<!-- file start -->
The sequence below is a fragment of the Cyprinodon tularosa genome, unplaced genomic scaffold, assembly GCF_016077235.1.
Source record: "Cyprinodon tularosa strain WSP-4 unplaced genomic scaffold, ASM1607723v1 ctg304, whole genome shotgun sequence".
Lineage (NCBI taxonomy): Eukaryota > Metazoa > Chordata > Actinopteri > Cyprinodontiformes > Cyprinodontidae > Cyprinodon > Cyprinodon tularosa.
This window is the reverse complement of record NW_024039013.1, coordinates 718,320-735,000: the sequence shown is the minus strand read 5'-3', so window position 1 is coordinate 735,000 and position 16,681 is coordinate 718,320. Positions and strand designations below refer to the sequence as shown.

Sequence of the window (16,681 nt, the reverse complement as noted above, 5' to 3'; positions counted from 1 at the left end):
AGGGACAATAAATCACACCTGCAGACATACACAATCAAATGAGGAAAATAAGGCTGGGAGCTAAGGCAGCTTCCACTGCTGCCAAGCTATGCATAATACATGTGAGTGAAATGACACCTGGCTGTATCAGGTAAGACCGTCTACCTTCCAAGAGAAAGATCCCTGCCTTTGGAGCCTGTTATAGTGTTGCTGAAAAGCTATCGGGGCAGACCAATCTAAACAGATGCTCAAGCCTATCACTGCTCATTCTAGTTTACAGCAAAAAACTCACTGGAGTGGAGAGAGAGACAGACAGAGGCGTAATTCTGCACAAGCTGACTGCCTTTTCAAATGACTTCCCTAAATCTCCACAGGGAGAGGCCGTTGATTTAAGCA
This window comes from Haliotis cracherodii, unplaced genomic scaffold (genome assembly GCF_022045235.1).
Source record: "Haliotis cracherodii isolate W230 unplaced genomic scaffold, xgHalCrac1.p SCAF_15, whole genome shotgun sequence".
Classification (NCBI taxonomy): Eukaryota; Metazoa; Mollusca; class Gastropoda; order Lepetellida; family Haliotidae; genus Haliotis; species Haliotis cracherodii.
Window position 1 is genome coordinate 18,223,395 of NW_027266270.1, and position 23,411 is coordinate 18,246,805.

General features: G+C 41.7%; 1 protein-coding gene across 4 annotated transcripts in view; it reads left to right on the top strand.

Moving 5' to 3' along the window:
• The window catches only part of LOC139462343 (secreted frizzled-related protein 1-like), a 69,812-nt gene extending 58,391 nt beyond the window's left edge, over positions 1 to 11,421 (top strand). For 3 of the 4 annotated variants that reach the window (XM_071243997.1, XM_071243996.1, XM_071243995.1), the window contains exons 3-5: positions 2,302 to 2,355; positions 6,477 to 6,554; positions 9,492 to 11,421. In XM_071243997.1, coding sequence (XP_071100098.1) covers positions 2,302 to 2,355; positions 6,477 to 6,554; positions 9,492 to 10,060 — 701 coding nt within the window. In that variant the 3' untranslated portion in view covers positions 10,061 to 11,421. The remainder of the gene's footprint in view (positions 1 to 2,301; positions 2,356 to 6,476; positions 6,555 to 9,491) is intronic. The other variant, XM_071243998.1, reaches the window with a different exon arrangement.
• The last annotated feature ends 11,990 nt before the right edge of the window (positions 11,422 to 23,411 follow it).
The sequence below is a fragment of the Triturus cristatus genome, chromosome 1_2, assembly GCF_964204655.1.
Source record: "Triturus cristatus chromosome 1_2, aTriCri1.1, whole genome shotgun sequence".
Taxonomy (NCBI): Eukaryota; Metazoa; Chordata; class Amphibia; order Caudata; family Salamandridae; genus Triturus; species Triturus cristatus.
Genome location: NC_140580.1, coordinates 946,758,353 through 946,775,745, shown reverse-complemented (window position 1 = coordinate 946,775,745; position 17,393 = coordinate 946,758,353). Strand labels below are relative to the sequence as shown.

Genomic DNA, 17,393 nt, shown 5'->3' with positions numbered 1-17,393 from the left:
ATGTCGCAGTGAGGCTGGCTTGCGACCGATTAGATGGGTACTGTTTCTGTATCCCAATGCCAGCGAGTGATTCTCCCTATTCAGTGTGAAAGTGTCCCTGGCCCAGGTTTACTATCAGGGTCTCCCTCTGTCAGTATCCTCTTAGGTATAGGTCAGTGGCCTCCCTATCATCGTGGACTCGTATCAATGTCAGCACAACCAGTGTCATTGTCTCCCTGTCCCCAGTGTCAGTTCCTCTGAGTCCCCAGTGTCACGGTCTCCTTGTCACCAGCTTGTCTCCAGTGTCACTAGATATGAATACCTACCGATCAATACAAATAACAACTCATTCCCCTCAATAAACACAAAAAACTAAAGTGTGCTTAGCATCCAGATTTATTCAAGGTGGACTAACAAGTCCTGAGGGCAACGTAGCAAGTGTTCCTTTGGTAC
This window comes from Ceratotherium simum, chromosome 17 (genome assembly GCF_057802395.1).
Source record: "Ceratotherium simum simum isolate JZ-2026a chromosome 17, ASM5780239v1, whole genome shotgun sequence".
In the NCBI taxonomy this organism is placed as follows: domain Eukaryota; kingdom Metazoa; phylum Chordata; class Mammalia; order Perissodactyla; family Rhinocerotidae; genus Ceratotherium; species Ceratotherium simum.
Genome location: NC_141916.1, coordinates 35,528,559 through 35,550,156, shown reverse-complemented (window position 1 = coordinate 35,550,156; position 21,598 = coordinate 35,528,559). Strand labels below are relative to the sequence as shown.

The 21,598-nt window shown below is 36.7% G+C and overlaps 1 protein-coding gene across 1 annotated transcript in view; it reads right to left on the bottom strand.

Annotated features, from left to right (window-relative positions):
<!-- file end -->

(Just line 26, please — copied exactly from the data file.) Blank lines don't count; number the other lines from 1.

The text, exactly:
Annotated features, from left to right (window-relative positions):